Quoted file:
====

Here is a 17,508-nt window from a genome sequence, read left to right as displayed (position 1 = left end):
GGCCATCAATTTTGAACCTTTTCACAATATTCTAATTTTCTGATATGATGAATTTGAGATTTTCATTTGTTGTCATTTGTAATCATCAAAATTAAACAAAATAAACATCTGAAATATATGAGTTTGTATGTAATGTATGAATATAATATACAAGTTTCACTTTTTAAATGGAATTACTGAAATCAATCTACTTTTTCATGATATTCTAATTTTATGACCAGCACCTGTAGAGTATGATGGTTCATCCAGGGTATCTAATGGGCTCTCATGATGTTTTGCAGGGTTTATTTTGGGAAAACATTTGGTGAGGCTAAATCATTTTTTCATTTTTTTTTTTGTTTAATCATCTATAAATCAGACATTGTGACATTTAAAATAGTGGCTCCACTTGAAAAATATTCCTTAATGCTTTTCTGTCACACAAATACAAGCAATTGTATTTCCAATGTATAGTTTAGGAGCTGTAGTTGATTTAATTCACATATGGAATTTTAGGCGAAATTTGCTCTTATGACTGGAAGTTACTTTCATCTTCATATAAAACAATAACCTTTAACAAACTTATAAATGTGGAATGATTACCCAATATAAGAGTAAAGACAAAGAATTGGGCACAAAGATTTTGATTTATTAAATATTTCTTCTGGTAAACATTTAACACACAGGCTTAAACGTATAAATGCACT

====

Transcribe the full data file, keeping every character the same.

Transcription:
Here is a 17,508-nt window from a genome sequence, read left to right as displayed (position 1 = left end):
GGCCATCAATTTTGAACCTTTTCACAATATTCTAATTTTCTGATATGATGAATTTGAGATTTTCATTTGTTGTCATTTGTAATCATCAAAATTAAACAAAATAAACATCTGAAATATATGAGTTTGTATGTAATGTATGAATATAATATACAAGTTTCACTTTTTAAATGGAATTACTGAAATCAATCTACTTTTTCATGATATTCTAATTTTATGACCAGCACCTGTAGAGTATGATGGTTCATCCAGGGTATCTAATGGGCTCTCATGATGTTTTGCAGGGTTTATTTTGGGAAAACATTTGGTGAGGCTAAATCATTTTTTCATTTTTTTTTTTGTTTAATCATCTATAAATCAGACATTGTGACATTTAAAATAGTGGCTCCACTTGAAAAATATTCCTTAATGCTTTTCTGTCACACAAATACAAGCAATTGTATTTCCAATGTATAGTTTAGGAGCTGTAGTTGATTTAATTCACATATGGAATTTTAGGCGAAATTTGCTCTTATGACTGGAAGTTACTTTCATCTTCATATAAAACAATAACCTTTAACAAACTTATAAATGTGGAATGATTACCCAATATAAGAGTAAAGACAAAGAATTGGGCACAAAGATTTTGATTTATTAAATATTTCTTCTGGTAAACATTTAACACACAGGCTTAAACGTATAAATGCACT